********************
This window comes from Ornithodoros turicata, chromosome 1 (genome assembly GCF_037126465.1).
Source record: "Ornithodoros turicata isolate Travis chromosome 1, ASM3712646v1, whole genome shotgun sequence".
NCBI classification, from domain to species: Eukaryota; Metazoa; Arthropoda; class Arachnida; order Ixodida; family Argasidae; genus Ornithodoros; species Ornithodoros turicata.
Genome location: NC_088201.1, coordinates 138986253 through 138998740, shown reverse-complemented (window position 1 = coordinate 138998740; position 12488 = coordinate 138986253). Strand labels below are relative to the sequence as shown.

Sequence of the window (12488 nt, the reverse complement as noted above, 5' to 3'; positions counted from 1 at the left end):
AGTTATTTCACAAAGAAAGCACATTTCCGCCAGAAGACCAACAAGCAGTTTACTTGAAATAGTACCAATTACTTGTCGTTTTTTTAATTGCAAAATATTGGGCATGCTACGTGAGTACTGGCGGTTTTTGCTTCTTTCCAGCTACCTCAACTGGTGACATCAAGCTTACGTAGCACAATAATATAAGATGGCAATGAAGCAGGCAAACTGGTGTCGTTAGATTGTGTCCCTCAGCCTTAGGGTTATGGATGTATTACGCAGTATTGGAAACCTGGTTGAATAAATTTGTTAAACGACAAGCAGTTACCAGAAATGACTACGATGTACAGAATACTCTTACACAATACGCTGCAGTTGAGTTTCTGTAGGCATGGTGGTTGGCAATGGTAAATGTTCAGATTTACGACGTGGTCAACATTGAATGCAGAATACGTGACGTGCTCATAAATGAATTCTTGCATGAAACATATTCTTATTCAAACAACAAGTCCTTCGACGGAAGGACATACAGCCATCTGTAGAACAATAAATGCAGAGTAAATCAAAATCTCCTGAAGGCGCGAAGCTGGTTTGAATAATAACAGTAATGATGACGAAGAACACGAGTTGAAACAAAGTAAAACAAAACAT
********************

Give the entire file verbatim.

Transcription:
This window comes from Ornithodoros turicata, chromosome 1 (genome assembly GCF_037126465.1).
Source record: "Ornithodoros turicata isolate Travis chromosome 1, ASM3712646v1, whole genome shotgun sequence".
NCBI classification, from domain to species: Eukaryota; Metazoa; Arthropoda; class Arachnida; order Ixodida; family Argasidae; genus Ornithodoros; species Ornithodoros turicata.
Genome location: NC_088201.1, coordinates 138986253 through 138998740, shown reverse-complemented (window position 1 = coordinate 138998740; position 12488 = coordinate 138986253). Strand labels below are relative to the sequence as shown.

Sequence of the window (12488 nt, the reverse complement as noted above, 5' to 3'; positions counted from 1 at the left end):
AGTTATTTCACAAAGAAAGCACATTTCCGCCAGAAGACCAACAAGCAGTTTACTTGAAATAGTACCAATTACTTGTCGTTTTTTTAATTGCAAAATATTGGGCATGCTACGTGAGTACTGGCGGTTTTTGCTTCTTTCCAGCTACCTCAACTGGTGACATCAAGCTTACGTAGCACAATAATATAAGATGGCAATGAAGCAGGCAAACTGGTGTCGTTAGATTGTGTCCCTCAGCCTTAGGGTTATGGATGTATTACGCAGTATTGGAAACCTGGTTGAATAAATTTGTTAAACGACAAGCAGTTACCAGAAATGACTACGATGTACAGAATACTCTTACACAATACGCTGCAGTTGAGTTTCTGTAGGCATGGTGGTTGGCAATGGTAAATGTTCAGATTTACGACGTGGTCAACATTGAATGCAGAATACGTGACGTGCTCATAAATGAATTCTTGCATGAAACATATTCTTATTCAAACAACAAGTCCTTCGACGGAAGGACATACAGCCATCTGTAGAACAATAAATGCAGAGTAAATCAAAATCTCCTGAAGGCGCGAAGCTGGTTTGAATAATAACAGTAATGATGACGAAGAACACGAGTTGAAACAAAGTAAAACAAAACAT